Publications by authors named "Dimitrios Siatis"

3 Publications

  • Page 1 of 1

Impact of a risk-based follow-up in patients affected by gastrointestinal stromal tumour.

Eur J Cancer 2017 06 24;78:122-132. Epub 2017 Apr 24.

Sarcoma Unit, Division of Medical Oncology Candiolo Cancer Institute - FPO, IRCCS, Strada Provinciale 142, Km 3.95, 10060 Candiolo, TO, Italy; University of Torino, Department of Oncology, Regione Gonzole, 10, 10043 Orbassano, TO, Italy. Electronic address:

Background: Follow-up aims to precociously identify recurrences, metastases or treatment-related adverse events so as to undertake the appropriate therapy. Guidelines admit lack of knowledge on optimal surveillance schedule, but suggest follow-up based on experts' opinion and risk stratification. To identify the impact, if any, of regular follow-up, we interrogated our prospectively collected database whether early detection of recurrences affected both clinical management and, likely, the outcome.

Patients And Methods: We required information to be available on primary surgery and ≥3°years of follow-up for non-recurring patients. We analysed recurrence characteristics (asymptomatic versus symptomatic, low- versus high tumour burden) and computed tomography (CT) scan counts to detect one recurrence. Kaplan-Meier method estimated recurrence-free survival (RFS), post-recurrence progression-free survival (PR-PFS), and disease-specific overall survival (OS). Comparisons used Hazard ratios (HR) with 95% confidence intervals (CIs). Multivariate analyses employed the Cox proportional hazards model. All tests were two-sided.

Results: Between 01/2001 and 12/2012 we found 233 study-eligible patients. Estimated 5- and 10-year RFS were 61.8% and 50.4%, respectively. After a 68-month median follow-up, we observed 94 (40.3%) recurrences [73/94 (77.7%) asymptomatic versus 21/94 (22.3%) symptomatic and 45/94 (47.9%) low- versus 49/94 (52.1%) high tumour burden]. Multivariate analysis revealed that symptomatic and high tumour burden recurrences were highly predictive of both worse PR-PFS (HR:3.19, P < 0.001; HR:2.80, P = 0.003, respectively) and OS (HR:3.65, P < 0.001; HR:2.38, P = 0.026, respectively). Finally, 29 second (primary) cancers were detected during follow-up.

Conclusions: Regular follow-up detects recurrences at an earlier stage and may be associated with a better PR-PFS and OS for these patients. In the absence of randomised trials, these evidences support follow-up effort and cost.
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http://dx.doi.org/10.1016/j.ejca.2017.03.025DOI Listing
June 2017

Technical and clinical description of a case of extensive anogenital Paget's disease associated with anal cancer treated by tomotherapy.

Tumori 2014 Mar-Apr;100(2):e41-4

In this paper we describe a case of extramammary Paget's disease associated with anal cancer, which was successfully treated by intensity-modulated radiotherapy using tomotherapy with a simultaneous integrated boost and daily image guidance. The main pitfall in this report is the relatively short follow-up (1 year), which means that the evaluated data is promising but not conclusive. Considering the rarity and wide extension of our patient's Paget's disease in the anogenital region, and the lack of literature reports about curative radiotherapy in this particular setting, this case report may be considered the first related to extensive extramammary Paget's disease treated by tomotherapy.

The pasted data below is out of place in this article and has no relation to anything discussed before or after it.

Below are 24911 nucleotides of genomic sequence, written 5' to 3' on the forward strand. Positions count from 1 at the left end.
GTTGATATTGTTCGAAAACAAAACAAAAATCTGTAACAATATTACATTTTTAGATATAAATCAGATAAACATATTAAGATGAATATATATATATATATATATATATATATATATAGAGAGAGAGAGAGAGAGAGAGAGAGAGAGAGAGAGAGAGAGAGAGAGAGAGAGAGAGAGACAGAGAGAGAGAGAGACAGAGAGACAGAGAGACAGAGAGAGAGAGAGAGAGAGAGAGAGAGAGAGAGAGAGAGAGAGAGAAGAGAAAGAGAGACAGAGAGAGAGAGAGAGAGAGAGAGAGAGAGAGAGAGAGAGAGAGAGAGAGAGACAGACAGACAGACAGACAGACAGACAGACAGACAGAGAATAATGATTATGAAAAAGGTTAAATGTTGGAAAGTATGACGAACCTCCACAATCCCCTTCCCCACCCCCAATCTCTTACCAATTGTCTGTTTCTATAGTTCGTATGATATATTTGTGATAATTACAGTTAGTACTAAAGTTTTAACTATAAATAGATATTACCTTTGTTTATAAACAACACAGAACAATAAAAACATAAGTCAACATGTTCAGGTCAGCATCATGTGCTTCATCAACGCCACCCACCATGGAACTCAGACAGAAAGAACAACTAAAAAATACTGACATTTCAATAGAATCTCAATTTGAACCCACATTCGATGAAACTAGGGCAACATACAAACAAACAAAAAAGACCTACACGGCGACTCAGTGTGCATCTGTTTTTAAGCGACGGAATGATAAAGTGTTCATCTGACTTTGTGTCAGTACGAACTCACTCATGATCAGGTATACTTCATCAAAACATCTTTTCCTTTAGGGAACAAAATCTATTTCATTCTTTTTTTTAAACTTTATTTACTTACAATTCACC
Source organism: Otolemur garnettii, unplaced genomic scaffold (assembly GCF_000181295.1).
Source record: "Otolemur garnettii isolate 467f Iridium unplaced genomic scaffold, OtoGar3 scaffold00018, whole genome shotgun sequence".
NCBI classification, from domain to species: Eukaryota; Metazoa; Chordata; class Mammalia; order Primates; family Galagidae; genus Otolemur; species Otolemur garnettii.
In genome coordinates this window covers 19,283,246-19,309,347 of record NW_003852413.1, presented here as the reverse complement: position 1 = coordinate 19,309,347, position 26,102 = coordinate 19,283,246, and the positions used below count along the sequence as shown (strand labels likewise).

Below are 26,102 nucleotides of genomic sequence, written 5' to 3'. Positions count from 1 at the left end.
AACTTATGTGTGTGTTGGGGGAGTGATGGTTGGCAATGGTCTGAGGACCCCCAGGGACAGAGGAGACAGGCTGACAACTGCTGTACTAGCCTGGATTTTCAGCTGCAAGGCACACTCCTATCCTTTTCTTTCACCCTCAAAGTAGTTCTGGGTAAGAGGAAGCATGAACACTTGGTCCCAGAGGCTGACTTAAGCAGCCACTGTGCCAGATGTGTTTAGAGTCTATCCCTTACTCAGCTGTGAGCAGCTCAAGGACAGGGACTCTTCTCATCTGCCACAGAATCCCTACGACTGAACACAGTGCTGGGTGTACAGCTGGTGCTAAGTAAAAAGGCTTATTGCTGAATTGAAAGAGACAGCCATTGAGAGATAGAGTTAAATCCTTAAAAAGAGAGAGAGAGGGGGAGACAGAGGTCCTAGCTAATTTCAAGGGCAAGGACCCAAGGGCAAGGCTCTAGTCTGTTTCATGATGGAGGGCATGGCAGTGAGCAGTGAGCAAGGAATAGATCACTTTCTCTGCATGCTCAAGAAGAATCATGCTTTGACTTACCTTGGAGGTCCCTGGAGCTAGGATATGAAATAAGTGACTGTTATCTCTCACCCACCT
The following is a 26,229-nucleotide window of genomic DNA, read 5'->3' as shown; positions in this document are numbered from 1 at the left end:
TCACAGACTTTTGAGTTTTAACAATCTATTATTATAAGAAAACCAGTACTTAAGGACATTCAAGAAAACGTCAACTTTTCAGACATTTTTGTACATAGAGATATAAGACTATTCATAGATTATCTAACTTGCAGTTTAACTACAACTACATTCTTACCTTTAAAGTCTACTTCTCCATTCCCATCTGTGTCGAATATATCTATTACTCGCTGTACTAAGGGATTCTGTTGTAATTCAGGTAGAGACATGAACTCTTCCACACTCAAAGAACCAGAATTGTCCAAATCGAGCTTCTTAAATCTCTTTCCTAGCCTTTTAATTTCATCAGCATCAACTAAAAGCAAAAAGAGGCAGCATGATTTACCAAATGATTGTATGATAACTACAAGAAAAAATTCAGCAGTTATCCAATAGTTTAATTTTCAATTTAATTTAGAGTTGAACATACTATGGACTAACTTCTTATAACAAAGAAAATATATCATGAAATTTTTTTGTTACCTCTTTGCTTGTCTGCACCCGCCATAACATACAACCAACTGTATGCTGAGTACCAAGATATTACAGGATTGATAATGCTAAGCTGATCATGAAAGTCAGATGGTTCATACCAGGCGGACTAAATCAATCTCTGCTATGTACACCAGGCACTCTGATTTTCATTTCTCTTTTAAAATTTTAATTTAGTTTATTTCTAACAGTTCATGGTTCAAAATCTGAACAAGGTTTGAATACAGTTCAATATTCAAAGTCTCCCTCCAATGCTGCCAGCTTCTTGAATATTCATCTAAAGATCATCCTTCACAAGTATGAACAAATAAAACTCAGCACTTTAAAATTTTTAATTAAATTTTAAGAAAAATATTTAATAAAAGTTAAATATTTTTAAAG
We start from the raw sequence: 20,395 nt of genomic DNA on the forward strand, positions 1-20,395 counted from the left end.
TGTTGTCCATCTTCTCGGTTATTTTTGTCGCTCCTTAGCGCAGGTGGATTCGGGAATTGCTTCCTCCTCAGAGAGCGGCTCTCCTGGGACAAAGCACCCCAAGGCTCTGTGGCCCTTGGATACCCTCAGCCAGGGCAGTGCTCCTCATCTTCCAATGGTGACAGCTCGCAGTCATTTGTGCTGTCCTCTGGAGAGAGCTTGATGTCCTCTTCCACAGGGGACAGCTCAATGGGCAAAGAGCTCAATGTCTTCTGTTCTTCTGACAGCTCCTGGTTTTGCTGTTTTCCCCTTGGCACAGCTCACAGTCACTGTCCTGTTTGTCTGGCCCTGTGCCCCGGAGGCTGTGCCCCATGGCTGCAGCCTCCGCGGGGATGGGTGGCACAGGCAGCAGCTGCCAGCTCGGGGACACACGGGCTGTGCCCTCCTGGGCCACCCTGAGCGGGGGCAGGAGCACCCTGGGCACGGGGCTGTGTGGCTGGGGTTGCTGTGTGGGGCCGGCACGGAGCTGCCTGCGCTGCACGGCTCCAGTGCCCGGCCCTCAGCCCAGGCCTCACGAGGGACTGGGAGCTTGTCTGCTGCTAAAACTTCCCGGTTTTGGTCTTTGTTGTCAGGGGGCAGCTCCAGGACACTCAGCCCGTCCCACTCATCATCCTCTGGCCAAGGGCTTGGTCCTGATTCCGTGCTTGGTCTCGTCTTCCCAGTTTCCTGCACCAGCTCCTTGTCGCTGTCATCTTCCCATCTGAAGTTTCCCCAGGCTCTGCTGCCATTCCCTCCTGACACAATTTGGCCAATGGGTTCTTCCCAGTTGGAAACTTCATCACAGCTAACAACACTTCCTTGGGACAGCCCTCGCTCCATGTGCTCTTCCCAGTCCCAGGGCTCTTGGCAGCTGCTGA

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http://dx.doi.org/10.1700/1491.16431DOI Listing
July 2014

Genetic and expression analysis of MET, MACC1, and HGF in metastatic colorectal cancer: response to met inhibition in patient xenografts and pathologic correlations.

Clin Cancer Res 2011 May 29;17(10):3146-56. Epub 2011 Mar 29.

Laboratories of Molecular Pharmacology, Institute for Cancer Research and Treatment IRCC, Candiolo, Italy.

Purpose: We determined the gene copy numbers for MET, for its transcriptional activator MACC1 and for its ligand hepatocyte growth factor (HGF) in liver metastases from colorectal carcinoma (mCRC). We correlated copy numbers with mRNA levels and explored whether gain and/or overexpression of MET and MACC1 predict response to anti-Met therapies. Finally, we assessed whether their genomic or transcriptional deregulation correlates with pathologic and molecular parameters of aggressive disease.

Experimental Design: One hundred three mCRCs were analyzed. Copy numbers and mRNA were determined by quantitative PCR (qPCR). Thirty nine samples were implanted and expanded in NOD (nonobese diabetic)/SCID (severe combined immunodeficient) mice to generate cohorts that were treated with the Met inhibitor JNJ-38877605. In silico analysis of MACC1 targets relied on genome-wide mapping of promoter regions and on expression data from two CRC datasets.

Results: No focal, high-grade amplifications of MET, MACC1, or HGF were detected. Chromosome 7 polysomy and gain of the p-arm were observed in 21% and 8% of cases, respectively, and significantly correlated with higher expression of both Met and MACC1. Met inhibition in patient-derived xenografts did not modify tumor growth. Copy number gain and overexpression of MACC1 correlated with unfavorable pathologic features better than overexpression of Met. Bioinformatic analysis of putative MACC1 targets identified elements besides Met, whose overexpression cosegregated with aggressive forms of colorectal cancer.

Conclusions: Experiments in patient-derived xenografts suggest that mCRCs do not rely on Met genomic gain and/or overexpression for growth. On the basis of pathologic correlations and bioinformatic analysis, MACC1 could contribute to CRC progression through mechanisms other than or additional to Met transcriptional upregulation.
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http://dx.doi.org/10.1158/1078-0432.CCR-10-3377DOI Listing
May 2011